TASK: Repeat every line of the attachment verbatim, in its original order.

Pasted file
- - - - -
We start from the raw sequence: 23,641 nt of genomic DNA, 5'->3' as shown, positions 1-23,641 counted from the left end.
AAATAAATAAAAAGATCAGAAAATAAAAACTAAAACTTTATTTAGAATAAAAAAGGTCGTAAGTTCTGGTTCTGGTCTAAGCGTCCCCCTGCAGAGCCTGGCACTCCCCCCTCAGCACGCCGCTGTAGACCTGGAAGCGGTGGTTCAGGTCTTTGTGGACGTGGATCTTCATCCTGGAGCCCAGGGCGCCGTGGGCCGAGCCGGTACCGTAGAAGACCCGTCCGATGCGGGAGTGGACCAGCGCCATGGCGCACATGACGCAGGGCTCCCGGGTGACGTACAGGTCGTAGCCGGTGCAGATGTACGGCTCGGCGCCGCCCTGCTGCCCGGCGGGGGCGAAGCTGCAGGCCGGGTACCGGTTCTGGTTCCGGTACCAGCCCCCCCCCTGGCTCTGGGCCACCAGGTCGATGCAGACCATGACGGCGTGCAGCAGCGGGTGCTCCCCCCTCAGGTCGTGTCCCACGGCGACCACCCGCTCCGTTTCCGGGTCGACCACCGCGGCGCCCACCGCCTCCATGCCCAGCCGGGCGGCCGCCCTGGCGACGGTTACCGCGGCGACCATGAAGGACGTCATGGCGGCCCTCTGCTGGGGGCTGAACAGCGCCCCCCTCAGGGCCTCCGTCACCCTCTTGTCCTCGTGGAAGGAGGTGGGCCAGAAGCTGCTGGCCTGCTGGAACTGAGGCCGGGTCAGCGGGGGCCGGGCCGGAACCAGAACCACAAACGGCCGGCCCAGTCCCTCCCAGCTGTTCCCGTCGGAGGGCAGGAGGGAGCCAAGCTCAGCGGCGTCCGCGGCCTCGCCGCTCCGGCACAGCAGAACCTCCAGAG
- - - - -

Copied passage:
We start from the raw sequence: 23,641 nt of genomic DNA, 5'->3' as shown, positions 1-23,641 counted from the left end.
AAATAAATAAAAAGATCAGAAAATAAAAACTAAAACTTTATTTAGAATAAAAAAGGTCGTAAGTTCTGGTTCTGGTCTAAGCGTCCCCCTGCAGAGCCTGGCACTCCCCCCTCAGCACGCCGCTGTAGACCTGGAAGCGGTGGTTCAGGTCTTTGTGGACGTGGATCTTCATCCTGGAGCCCAGGGCGCCGTGGGCCGAGCCGGTACCGTAGAAGACCCGTCCGATGCGGGAGTGGACCAGCGCCATGGCGCACATGACGCAGGGCTCCCGGGTGACGTACAGGTCGTAGCCGGTGCAGATGTACGGCTCGGCGCCGCCCTGCTGCCCGGCGGGGGCGAAGCTGCAGGCCGGGTACCGGTTCTGGTTCCGGTACCAGCCCCCCCCCTGGCTCTGGGCCACCAGGTCGATGCAGACCATGACGGCGTGCAGCAGCGGGTGCTCCCCCCTCAGGTCGTGTCCCACGGCGACCACCCGCTCCGTTTCCGGGTCGACCACCGCGGCGCCCACCGCCTCCATGCCCAGCCGGGCGGCCGCCCTGGCGACGGTTACCGCGGCGACCATGAAGGACGTCATGGCGGCCCTCTGCTGGGGGCTGAACAGCGCCCCCCTCAGGGCCTCCGTCACCCTCTTGTCCTCGTGGAAGGAGGTGGGCCAGAAGCTGCTGGCCTGCTGGAACTGAGGCCGGGTCAGCGGGGGCCGGGCCGGAACCAGAACCACAAACGGCCGGCCCAGTCCCTCCCAGCTGTTCCCGTCGGAGGGCAGGAGGGAGCCAAGCTCAGCGGCGTCCGCGGCCTCGCCGCTCCGGCACAGCAGAACCTCCAGAG